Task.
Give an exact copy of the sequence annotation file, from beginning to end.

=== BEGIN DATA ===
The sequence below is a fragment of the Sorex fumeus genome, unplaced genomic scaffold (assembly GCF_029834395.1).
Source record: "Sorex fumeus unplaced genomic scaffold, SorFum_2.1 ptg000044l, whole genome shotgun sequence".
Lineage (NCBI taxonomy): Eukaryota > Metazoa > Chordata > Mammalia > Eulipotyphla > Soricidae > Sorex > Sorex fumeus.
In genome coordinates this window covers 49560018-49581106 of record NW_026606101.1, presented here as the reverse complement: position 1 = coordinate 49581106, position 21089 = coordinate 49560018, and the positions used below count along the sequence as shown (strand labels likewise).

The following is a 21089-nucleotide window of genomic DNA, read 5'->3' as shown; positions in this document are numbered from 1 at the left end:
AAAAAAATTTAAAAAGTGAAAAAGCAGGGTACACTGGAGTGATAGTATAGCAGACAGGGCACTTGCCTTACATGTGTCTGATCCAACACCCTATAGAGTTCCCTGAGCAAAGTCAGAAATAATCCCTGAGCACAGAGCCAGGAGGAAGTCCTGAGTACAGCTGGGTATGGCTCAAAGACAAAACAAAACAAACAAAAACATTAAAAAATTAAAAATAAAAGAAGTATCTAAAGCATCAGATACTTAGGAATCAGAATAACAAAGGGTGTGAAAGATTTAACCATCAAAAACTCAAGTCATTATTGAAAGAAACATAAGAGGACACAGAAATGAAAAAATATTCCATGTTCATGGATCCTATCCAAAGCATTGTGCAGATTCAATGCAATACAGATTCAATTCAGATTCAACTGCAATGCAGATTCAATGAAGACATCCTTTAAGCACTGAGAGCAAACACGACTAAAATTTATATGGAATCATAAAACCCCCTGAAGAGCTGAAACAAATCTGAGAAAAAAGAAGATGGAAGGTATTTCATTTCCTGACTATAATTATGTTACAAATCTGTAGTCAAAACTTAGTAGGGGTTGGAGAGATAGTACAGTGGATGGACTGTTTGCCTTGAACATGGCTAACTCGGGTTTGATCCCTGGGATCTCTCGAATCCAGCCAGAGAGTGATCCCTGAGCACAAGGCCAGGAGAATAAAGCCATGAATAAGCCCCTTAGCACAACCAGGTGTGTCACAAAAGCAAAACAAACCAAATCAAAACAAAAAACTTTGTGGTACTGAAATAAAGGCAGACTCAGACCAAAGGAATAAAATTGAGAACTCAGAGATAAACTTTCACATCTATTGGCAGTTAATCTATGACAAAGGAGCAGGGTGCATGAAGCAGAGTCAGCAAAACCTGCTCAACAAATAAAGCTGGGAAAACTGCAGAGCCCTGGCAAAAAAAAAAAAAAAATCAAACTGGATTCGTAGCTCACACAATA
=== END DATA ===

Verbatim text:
The sequence below is a fragment of the Sorex fumeus genome, unplaced genomic scaffold (assembly GCF_029834395.1).
Source record: "Sorex fumeus unplaced genomic scaffold, SorFum_2.1 ptg000044l, whole genome shotgun sequence".
Lineage (NCBI taxonomy): Eukaryota > Metazoa > Chordata > Mammalia > Eulipotyphla > Soricidae > Sorex > Sorex fumeus.
In genome coordinates this window covers 49560018-49581106 of record NW_026606101.1, presented here as the reverse complement: position 1 = coordinate 49581106, position 21089 = coordinate 49560018, and the positions used below count along the sequence as shown (strand labels likewise).

The following is a 21089-nucleotide window of genomic DNA, read 5'->3' as shown; positions in this document are numbered from 1 at the left end:
AAAAAAATTTAAAAAGTGAAAAAGCAGGGTACACTGGAGTGATAGTATAGCAGACAGGGCACTTGCCTTACATGTGTCTGATCCAACACCCTATAGAGTTCCCTGAGCAAAGTCAGAAATAATCCCTGAGCACAGAGCCAGGAGGAAGTCCTGAGTACAGCTGGGTATGGCTCAAAGACAAAACAAAACAAACAAAAACATTAAAAAATTAAAAATAAAAGAAGTATCTAAAGCATCAGATACTTAGGAATCAGAATAACAAAGGGTGTGAAAGATTTAACCATCAAAAACTCAAGTCATTATTGAAAGAAACATAAGAGGACACAGAAATGAAAAAATATTCCATGTTCATGGATCCTATCCAAAGCATTGTGCAGATTCAATGCAATACAGATTCAATTCAGATTCAACTGCAATGCAGATTCAATGAAGACATCCTTTAAGCACTGAGAGCAAACACGACTAAAATTTATATGGAATCATAAAACCCCCTGAAGAGCTGAAACAAATCTGAGAAAAAAGAAGATGGAAGGTATTTCATTTCCTGACTATAATTATGTTACAAATCTGTAGTCAAAACTTAGTAGGGGTTGGAGAGATAGTACAGTGGATGGACTGTTTGCCTTGAACATGGCTAACTCGGGTTTGATCCCTGGGATCTCTCGAATCCAGCCAGAGAGTGATCCCTGAGCACAAGGCCAGGAGAATAAAGCCATGAATAAGCCCCTTAGCACAACCAGGTGTGTCACAAAAGCAAAACAAACCAAATCAAAACAAAAAACTTTGTGGTACTGAAATAAAGGCAGACTCAGACCAAAGGAATAAAATTGAGAACTCAGAGATAAACTTTCACATCTATTGGCAGTTAATCTATGACAAAGGAGCAGGGTGCATGAAGCAGAGTCAGCAAAACCTGCTCAACAAATAAAGCTGGGAAAACTGCAGAGCCCTGGCAAAAAAAAAAAAAAAATCAAACTGGATTCGTAGCTCACACAATA